Choosing sunglasses that really do protect your eyes

Factor 50 suntan lotion, check. Towels, check. Hats, SPF lip balm, 100 percent UV protected clothing, bathing suits, and parasol, check, check, check.

And don’t forget plenty of water, hydration salts, first aid kit, fruit, snacks, and last but not least, a pair of high-quality sunglasses.

We associate all these things with a holiday abroad and a long, sizzling day at the beach. But really, many of them — okay, maybe not the parasol —  could be useful on even cloudy days in London.

It may be a tad excessive to carry around a bag stuffed with supplies for sunburn and heatstroke while strolling through Marylebone in Spring. But you would do your health, and particularly your eyes, a favour, by keeping things like water, lip balm, and, crucially, a great pair of sunnies on hand whenever the temperature gets up.

But that begs the question, what qualifies as the perfect pair of shades? Is it enough that they’re a designer brand and look cool with an incredibly dark tint? Or do they need to meet certain requirements and be of a particular size, shape, colour, and even style?

Those are a few of the things we’re going to find out in this article as we explore how you can choose sunglasses that really do protect your eyes. 

1. Ultraviolet can be ultra dangerous

If your sunglasses do one thing, you want to make sure they block 99-100 percent of UV rays.

Ultraviolet rays sit on the high end of the spectrum of electromagnetic radiation, just below X-rays. They’ve been linked to everything from skin cancer and cataracts to macular degeneration and photokeratitis.

Ensuring your shades block the vast majority of ultraviolet radiation means you protect your eyes from UVA, UVB, and UVC rays, which are all known for their uniquely damaging effects on both the eyes and skin.

2. Grandma always knows best

A big hat and sunglasses might sound like advice your grandma would give you, but it couldn’t be more accurate.

That’s because the skin around the eyes is the thinnest and most fragile on the face, not to mention it’s under the strain of 22 muscles and 10,000 blinks a day.

Yep, grandma knows best. A whopping 90 percent of premature ageing around the eyes is caused by UV damage. So, if you want to still look good when you’re her age, forget what’s trendy and cover up with a wide-brimmed hat and wrap-around or oversized shades.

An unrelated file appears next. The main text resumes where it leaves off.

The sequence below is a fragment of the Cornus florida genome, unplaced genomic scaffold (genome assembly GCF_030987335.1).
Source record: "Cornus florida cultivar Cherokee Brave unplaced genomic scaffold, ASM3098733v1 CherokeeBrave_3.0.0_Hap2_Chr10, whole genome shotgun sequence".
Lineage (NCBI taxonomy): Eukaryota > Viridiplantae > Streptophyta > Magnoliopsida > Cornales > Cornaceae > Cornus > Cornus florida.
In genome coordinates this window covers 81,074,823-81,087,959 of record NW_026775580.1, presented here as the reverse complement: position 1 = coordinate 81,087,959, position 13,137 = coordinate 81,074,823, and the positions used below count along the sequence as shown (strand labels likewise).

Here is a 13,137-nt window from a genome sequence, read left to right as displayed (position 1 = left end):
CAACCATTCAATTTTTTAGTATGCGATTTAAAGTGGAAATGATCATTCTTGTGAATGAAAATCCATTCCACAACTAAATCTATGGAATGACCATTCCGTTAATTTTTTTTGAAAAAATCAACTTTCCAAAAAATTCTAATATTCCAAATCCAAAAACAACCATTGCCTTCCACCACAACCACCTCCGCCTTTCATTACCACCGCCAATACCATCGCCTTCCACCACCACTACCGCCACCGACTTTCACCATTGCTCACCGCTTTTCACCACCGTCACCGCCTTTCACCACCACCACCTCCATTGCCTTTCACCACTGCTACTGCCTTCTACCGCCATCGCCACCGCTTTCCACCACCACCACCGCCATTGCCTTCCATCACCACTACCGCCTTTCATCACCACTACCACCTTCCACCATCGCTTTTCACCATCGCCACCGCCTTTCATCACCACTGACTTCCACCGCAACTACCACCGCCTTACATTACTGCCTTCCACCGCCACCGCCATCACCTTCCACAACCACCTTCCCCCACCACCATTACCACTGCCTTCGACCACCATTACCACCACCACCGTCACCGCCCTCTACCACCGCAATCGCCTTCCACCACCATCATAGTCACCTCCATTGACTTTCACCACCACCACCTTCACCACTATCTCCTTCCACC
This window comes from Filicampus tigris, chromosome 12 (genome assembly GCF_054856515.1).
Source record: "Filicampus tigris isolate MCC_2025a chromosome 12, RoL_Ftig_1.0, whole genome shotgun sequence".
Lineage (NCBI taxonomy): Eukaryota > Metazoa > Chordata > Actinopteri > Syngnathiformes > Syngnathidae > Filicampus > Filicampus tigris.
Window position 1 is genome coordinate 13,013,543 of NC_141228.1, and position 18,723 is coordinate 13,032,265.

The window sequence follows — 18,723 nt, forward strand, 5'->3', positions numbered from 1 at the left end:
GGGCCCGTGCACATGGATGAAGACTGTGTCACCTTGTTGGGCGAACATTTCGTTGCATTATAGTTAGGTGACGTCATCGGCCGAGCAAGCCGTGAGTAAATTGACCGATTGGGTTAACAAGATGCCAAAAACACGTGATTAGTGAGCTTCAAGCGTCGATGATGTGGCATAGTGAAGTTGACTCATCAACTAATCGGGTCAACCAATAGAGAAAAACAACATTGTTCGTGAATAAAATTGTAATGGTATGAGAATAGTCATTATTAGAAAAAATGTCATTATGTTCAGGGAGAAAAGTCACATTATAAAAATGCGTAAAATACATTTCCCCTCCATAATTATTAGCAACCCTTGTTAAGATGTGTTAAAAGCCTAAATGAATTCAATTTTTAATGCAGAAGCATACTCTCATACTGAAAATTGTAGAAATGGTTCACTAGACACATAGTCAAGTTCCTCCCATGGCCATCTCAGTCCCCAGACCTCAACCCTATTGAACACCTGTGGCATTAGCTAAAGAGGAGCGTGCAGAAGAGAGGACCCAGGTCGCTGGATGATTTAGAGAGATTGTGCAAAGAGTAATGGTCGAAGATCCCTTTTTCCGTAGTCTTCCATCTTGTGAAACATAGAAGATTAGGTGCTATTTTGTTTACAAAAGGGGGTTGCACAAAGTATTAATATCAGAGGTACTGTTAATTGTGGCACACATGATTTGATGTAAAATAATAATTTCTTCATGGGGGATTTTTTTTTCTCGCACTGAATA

3. A polarising position on polarised lenses

While UV blocking shades protect the eyes and the sensitive tissue around them, polarised lenses reduce glare that bounces off surfaces like asphalt, water, snow, so you can comfortably see what’s in front of you.

While polarised lenses are not a must (no matter what the salesperson says), they may help in reducing eye strain and stop you squinting in the sun all the time.

4. Darker is not always better

Even though you would think so, darker lenses aren’t necessarily better for your eyes — or your street cred — than other, lighter tinted sunglasses.

In fact, they can actually be worse, as by making the world around you darker, they cause your pupils to dilate and thus let in even more radiation.

Lenses with coloured tints like green, amber, or grey can be useful for sportspeople, for example, as they increase contrast. But again, they’re not any better at protecting your eyes unless they have adequate UV protection.

5. Shades are not just seasonal

Up there with myths like you can’t get sunburnt through windows and breakfast is the most important meal of the day is the idea that if it’s cool or cloudy outside, you don’t need to cover up from the sun.

The reality is, however, that up to 80 percent of the sun’s UV rays can pass through clouds, causing many people to suffer serious burns and UV damage even on overcast days.

Keep your eyes behind shades and on the UV index forecast on the Met Office website to ensure you’re adequately covered up on days of strong UV radiation. And if you’re planning a ski holiday, remember that snow can reflect UV rays and the higher the altitude, the greater the exposure. 

The main takeaway is that shades are not just a timeworn fashion statement; they’re a sign that looking after your eyes is of the utmost importance. Still, there’s no excuse to wear them indoors at parties, cafes, or long after the sun has gone down. Sorry, we’re all up for shades to protect your peepers from the suns rays, but that’s just not cool.